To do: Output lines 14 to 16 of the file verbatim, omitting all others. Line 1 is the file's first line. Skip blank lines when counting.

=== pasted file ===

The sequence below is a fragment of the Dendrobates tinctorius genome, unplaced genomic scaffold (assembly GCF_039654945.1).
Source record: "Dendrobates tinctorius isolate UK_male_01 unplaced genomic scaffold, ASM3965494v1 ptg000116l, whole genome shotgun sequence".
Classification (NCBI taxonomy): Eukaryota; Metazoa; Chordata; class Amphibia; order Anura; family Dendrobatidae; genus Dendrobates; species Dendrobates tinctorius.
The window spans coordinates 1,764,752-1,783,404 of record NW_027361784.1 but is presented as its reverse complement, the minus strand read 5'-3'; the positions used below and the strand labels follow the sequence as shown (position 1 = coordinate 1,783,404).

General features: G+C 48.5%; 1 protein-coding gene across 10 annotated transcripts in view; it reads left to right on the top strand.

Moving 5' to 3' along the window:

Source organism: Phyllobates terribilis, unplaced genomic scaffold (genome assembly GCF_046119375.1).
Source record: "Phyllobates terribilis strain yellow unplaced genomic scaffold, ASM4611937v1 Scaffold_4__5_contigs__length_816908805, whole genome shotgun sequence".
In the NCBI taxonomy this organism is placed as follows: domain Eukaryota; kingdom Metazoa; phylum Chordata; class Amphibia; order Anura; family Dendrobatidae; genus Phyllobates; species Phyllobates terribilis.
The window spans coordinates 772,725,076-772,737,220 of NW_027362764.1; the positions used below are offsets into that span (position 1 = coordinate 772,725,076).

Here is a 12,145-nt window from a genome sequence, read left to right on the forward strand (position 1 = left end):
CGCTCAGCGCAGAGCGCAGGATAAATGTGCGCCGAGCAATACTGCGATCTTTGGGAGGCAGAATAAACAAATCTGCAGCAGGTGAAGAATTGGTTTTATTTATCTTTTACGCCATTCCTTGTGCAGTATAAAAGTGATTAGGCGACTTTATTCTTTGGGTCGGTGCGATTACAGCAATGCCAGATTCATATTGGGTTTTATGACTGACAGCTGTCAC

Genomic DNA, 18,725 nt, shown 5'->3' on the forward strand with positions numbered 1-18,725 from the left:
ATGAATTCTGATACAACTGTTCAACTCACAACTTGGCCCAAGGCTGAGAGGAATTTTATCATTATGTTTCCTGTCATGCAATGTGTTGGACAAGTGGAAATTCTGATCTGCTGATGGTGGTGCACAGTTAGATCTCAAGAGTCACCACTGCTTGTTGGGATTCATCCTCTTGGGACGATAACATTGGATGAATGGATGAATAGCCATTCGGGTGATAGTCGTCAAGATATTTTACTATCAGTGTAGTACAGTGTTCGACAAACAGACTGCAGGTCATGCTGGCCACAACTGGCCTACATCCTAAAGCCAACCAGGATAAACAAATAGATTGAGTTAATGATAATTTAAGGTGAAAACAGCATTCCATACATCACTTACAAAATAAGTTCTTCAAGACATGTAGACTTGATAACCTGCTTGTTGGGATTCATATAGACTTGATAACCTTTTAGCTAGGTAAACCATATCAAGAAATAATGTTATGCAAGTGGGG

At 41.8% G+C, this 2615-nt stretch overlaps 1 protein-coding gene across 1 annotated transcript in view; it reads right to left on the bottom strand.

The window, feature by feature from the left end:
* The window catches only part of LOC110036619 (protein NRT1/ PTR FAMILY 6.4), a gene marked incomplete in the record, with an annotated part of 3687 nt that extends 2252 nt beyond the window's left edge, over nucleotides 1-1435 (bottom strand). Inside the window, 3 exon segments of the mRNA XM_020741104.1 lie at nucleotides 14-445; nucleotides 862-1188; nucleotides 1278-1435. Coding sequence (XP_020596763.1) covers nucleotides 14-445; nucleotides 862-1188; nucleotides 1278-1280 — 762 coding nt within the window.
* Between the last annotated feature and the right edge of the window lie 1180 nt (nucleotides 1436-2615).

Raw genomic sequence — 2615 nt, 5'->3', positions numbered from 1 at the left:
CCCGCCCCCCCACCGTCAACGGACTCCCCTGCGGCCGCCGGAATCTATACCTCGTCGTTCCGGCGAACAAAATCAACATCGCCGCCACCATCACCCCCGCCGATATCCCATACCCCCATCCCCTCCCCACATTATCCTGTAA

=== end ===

ATGAATTCTGATACAACTGTTCAACTCACAACTTGGCCCAAGGCTGAGAGGAATTTTATCATTATGTTTCCTGTCATGCAATGTGTTGGACAAGTGGAAATTCTGATCTGCTGATGGTGGTGCACAGTTAGATCTCAAGAGTCACCACTGCTTGTTGGGATTCATCCTCTTGGGACGATAACATTGGATGAATGGATGAATAGCCATTCGGGTGATAGTCGTCAAGATATTTTACTATCAGTGTAGTACAGTGTTCGACAAACAGACTGCAGGTCATGCTGGCCACAACTGGCCTACATCCTAAAGCCAACCAGGATAAACAAATAGATTGAGTTAATGATAATTTAAGGTGAAAACAGCATTCCATACATCACTTACAAAATAAGTTCTTCAAGACATGTAGACTTGATAACCTGCTTGTTGGGATTCATATAGACTTGATAACCTTTTAGCTAGGTAAACCATATCAAGAAATAATGTTATGCAAGTGGGG

At 41.8% G+C, this 2615-nt stretch overlaps 1 protein-coding gene across 1 annotated transcript in view; it reads right to left on the bottom strand.

The window, feature by feature from the left end: